Researcher Receives Major NIH Funding to Address Tumor Growth

UConn School of Dental Medicine assistant professor Kshitiz, center, shows Visar Ajeti, a postdoctoral fellow, cells through the microscope in the Cell-Cell Communications Lab in the Department of Biomedical Engineering at UConn Health. (Tina Encarnacion/UConn Health Photo)

A researcher at the School of Dental Medicine recently received a $2.5 million grant from the National Cancer Institute (NCI) to further investigate cancer growth and progression.

Kshitiz, assistant professor in the Department of Biomedical Engineering, will be using the funding to understand how the changes in HIF-1a, a protein which senses cellular response to oxygen, can affect cancer growth and metastasis, as well as identify the molecular mechanisms by which gene regulatory networks can decode varying signals to elicit specific transcriptional response.

“HIF-1a is one of the most important proteins affecting nearly all aspects of cancer behaviors. We had previously discovered that HIF-1a could show a dynamical response, which is in variance to the conventional understanding of its regulation,” said Kshitiz. “We thereafter found that these dynamics could be more universal and sought to understand how gene regulatory networks sensed dynamical signals and respond to them.”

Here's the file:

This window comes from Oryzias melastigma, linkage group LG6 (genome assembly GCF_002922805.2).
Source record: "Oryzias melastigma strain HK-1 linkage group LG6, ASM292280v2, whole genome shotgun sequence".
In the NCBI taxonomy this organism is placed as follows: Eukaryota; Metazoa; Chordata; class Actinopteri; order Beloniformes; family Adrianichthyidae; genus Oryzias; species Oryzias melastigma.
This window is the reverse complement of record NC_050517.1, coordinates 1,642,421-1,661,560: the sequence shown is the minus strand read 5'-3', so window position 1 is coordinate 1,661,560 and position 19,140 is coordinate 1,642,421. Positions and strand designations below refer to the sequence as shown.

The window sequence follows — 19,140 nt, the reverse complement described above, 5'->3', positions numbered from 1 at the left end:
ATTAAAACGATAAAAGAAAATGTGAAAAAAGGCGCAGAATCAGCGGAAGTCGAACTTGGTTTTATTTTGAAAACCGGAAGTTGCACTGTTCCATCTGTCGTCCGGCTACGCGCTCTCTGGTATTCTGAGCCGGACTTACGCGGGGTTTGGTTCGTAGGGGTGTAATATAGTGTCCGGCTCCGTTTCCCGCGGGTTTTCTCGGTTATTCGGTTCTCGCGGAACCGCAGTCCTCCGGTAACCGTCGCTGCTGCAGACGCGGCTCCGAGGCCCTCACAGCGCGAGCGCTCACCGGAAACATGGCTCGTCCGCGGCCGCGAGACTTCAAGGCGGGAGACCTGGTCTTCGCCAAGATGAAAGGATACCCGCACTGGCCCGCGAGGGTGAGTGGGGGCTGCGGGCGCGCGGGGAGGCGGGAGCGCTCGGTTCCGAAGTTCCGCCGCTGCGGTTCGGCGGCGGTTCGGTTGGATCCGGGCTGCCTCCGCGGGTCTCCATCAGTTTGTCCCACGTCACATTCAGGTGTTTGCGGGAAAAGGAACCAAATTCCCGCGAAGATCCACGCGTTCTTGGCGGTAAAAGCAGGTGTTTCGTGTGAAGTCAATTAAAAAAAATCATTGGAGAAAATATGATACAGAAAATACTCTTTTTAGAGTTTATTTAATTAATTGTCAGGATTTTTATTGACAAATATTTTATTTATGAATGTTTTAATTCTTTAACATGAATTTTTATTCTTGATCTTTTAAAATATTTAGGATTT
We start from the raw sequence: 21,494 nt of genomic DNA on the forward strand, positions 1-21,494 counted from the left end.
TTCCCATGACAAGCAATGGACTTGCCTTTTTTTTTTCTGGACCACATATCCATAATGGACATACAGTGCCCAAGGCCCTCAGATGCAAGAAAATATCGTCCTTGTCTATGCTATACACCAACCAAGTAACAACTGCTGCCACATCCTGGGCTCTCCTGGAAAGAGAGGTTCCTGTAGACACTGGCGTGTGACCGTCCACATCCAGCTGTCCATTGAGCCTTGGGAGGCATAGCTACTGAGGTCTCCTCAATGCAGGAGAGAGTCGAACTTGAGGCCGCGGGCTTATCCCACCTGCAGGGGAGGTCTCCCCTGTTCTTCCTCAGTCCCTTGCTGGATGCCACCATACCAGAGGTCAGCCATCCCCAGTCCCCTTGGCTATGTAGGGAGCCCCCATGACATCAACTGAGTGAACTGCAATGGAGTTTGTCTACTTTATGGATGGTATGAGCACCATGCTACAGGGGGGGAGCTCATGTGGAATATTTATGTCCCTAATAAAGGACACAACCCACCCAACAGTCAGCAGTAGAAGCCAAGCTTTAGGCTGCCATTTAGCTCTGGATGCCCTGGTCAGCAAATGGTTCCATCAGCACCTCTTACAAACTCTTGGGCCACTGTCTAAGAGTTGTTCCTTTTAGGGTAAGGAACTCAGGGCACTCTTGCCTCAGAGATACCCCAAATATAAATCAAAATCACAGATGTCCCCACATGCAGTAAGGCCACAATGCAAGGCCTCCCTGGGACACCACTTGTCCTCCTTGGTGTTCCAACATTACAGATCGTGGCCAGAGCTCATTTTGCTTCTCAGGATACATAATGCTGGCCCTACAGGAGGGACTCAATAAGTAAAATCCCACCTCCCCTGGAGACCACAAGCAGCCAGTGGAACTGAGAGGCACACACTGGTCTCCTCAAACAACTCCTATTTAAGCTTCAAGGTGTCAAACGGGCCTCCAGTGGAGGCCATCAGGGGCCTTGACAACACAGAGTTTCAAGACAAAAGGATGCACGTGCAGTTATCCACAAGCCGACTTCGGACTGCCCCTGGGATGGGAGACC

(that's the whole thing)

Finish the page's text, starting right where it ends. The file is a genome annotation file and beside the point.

The grant is a five-year National Institutes of Health (NIH) R01 grant, which can extend to a longer period. This grant is made eligible for a R37 MERIT award by the NCI, potentially providing Kshitiz up to 7 years of support.

Kshitiz also received this prestigious grant on his first try, a rarity among researchers looking for NCI funding.

“This is certainly an impressive award, as less than five percent of total awardees receive this R37 MERIT award,” said Dr. Ki Chon, chair of the Department of Biomedical Engineering.

Kshitiz’s research will aim to identify the dynamics that allow for tumors to continue to grow without oxygen, which can hopefully be translated into clinical cancer care.

“Targeting these cells could potentially allow tumors to regress,” he says.

The grant number for this funding is 1R01CA248161-01.